Pliny the Elder, Natural History

LCL 371: 426-427

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Pliny: Natural History

vicina1 Alianis capessunt Retovina et in Aemilia via Faventina. candore Alianis semper crudis Faventina praeferuntur, Retovinis tenuitas summa densitasque, candor qui2 Faventinis, sed lanugo nulla, quod apud alios gratiam, apud alios offensionem habet. nervositas filo aequalior paene quam araneis tinnitusque cum dente libeat experiri; ideo duplex quam ceteris pretium.

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Et ab his Hispania citerior habet splendorem lini praecipua torrentis in quo politur natura, qui adluit Tarraconem; et tenuitas mira ibi primum carbasis repertis. non dudum ex eadem Hispania Zoelicum venit in Italiam plagis utilissimum; civitas ea Gallaeciae et oceano propinqua. est sua gloria et Cumano in Campania ad piscium et alitum capturam, 11eadem et plagis materia: neque enim minores cunctis animalibus insidias quam nobismet ipsis lino tendimus. sed Cumanae plagae concidunt apro saetas et vel3 ferri aciem vincunt, vidimusque iam tantae tenuitatis ut anulum hominis cum epidromis transirent, uno portante multitudinem qua saltus cingeretur.4 nec id maxume mirum, sed singula earum stamina centeno quinquageno filo constare, sicut paulo ante Fulvio5 Lupo qui in praefectura Aegypti obiit.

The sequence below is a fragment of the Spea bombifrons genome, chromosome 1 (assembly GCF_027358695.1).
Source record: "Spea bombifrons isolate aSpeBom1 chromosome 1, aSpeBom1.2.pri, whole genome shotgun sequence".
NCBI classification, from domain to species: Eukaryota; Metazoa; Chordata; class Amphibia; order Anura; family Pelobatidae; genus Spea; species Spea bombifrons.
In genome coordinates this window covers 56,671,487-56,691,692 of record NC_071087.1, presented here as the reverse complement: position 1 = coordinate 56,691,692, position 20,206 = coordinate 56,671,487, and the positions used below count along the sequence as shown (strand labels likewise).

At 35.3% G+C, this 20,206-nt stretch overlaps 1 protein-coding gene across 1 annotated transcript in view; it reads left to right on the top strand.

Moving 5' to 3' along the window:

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Book XIX

near the Alia district and Faenza on the Aemilian Road. The Faenza linens are preferred for whiteness to those of Alia, which are always unbleached, but those of Retovium are supremely fine in texture and substance and are as white as the Faventia, but have no nap, which quality counts in their favour with some people but puts off others. This flax makes a tough thread having a quality almost more uniform than that of a spider’s web, and giving a twang when you choose to test it with your teeth; consequently it is twice the price of the other kinds.

And after these it is Hither Spain that has a linen ofFlax of Spain and Campania for nets. special lustre, due to the outstanding quality of a stream that washes the city of Tarragon, in the waters of which it is dressed; also its fineness is marvellous, Tarragon being the place where cambrics were first invented. From the same province of Spain Zoëla flax has recently been imported into Italy, a flax specially useful for hunting-nets; Zoëla is a city of Gallaecia near the Atlantic coast. The flax of Cumae in Campania also has a reputation of its own for nets for fishing and fowling, and it is also used as a material for making hunting-nets: in fact we use flax to lay no less insidious snares for the whole of the animal kingdom than for ourselves! But the Cumae nets will cut the bristles of a boar and even turn the edge of a steel knife; and we have seen before now netting of such fine texture that it could be passed through a man’s ring, with running tackle and all, a single person carrying an amount of net sufficient to encircle a wood! Nor is this the most remarkable thing about it, but the fact that each string of these nettings consists of 150 threads, as recently made for Fulvius Lupus who died in the office of governor of Egypt.

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DOI: 10.4159/DLCL.pliny_elder-natural_history.1938